I earned my dinner tonight…
Having had much crap to lug this morning, I took the Big Blue Bus into work. Perhaps because I don’t use the bus as my main mode of transportation, I have rather positives feelings towards them, the Big Blue in particular. Being able to read on the way to the office or an appointment feels like a downright luxury compared to having a staring war with the license plate in front of me when driving. And while public transportation doesn’t inspire the feeling of personal freedom the way a bike does – particularly when waiting for the damn thing – the bus subs nicely on those days when I just don’t feel like pedaling.
In any case, riding the bus in means, naturally, riding it back. Alas, upon arrival at the bus stop at 6:08PM in downtown Santa Monica, I realized the next bus was not due to show for another 30 minutes (which of course meant at least 35 minutes in real time). I mentally chewed this over while sitting on the bus stop bench. I could: 1) wait it out in situ, 2) wait it out while doing some window-shopping on the Promenade, maybe even grab some dinner, or 3) WALK HOME! Which I did! All 2.2 miles of it! And I’m pretty sure I beat the bus, even at my little short-leg pace!
As usual (for me), along the way I was tempted to stop and spend my allowance in many businesses (a latte here, a cookie there, and maybe a shirt?!). I managed to resist this time, what with a giant tote on my back and a large sack already in hand, but this experience confirmed what many studies have already shown: building infrastructure to support alternative modes of transportation (meaning cycling and walking) brings dollars into the local economy. Case in point: during a recent trek down Westwood Blvd between Ohio and Pico, I bought a Coke and baklava at Pink Orchid Bakery and Cafe and an $8 bar of fancy chocolate at the excellent Wally’s Cheese Box. None of these purchases were planned (Lesson to readers: maybe walking is actually bad for personal finances?).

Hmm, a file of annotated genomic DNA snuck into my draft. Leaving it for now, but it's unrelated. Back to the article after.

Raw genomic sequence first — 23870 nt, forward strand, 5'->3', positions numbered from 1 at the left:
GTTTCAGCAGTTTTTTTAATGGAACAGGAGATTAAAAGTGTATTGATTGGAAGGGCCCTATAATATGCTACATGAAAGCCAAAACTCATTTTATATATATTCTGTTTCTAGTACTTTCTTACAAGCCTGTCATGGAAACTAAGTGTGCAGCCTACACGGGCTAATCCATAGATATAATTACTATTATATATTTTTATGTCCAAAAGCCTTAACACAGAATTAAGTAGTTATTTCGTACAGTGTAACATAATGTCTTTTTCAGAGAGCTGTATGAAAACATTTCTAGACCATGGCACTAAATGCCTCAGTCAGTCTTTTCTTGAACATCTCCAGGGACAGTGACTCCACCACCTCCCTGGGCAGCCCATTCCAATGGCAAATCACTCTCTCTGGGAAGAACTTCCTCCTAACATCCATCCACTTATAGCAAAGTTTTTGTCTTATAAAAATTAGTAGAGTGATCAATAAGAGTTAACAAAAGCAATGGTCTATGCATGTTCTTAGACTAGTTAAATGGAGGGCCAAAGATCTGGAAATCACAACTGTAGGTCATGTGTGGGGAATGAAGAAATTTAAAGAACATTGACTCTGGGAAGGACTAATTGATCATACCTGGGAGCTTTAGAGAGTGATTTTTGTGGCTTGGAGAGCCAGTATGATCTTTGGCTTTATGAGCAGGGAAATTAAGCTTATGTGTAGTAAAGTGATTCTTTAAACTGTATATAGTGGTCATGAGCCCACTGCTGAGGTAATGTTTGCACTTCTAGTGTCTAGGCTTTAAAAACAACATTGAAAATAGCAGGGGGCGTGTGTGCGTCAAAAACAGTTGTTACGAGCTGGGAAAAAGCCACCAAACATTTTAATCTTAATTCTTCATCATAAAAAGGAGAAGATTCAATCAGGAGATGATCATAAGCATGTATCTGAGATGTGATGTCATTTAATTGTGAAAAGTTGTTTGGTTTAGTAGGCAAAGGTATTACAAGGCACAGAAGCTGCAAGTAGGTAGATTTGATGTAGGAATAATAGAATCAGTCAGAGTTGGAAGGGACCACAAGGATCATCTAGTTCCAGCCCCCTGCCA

Even more important, bike lanes and pedestrian facilities create more jobs than roads constructed expressly for cars. In “PEDESTRIAN AND
BICYCLE INFRASTRUCTURE: A NATIONAL STUDY OF EMPLOYMENT
IMPACTS,” a study by the Political Economy Research Institute, the following results were found:
…bicycling infrastructure creates the
most jobs for a given level of spending: For each $1
million, the cycling projects in this study create a total
of 11.4 jobs within the state where the project is
located. Pedestrian-only projects create an average
of about 10 jobs per $1 million and multi-use trails
create nearly as many, at 9.6 jobs per $1 million.
Infrastructure that combines road construction with
pedestrian and bicycle facilities creates slightly fewer
jobs for the same amount of spending, and road-only
projects create the least, with a total of 7.8 jobs per
During my amble, I came up with a list of things for which to be thankful. I thanked the ocean for the weather, which, after my weekend in Austin (where the heat and humidity envelop you like a sweaty fur coat; side note: I actually really like Austin), felt almost chilly. I thanked the time of year, summer, for the long days. I gave a silent big-up to Santa Monica’s safe, pedestrian-friendly streets (at least on the route I took). And I patted myself on the back for wearing the right shoes. Finally, I was grateful for the opportunity to work off maybe 5% of last night’s glutton fest at the Melting Pot and, indeed, the self-appointed right to pig out again tonight (too bad my fridge held only bread and peanut butter).
P.S. Though this post may not sound like it, I officially and fully endorse the Big Blue Bus system. It provides lots of lines reaching all corners of the Westside, stops at convenient locations, is equipped with bike racks, costs a buck to ride, and represents a practical automobile substitute for Santa Monica residents. I hope that increased ridership and support will allow it to improve upon what I think is its only flaw – infrequent nighttime and weekend schedules.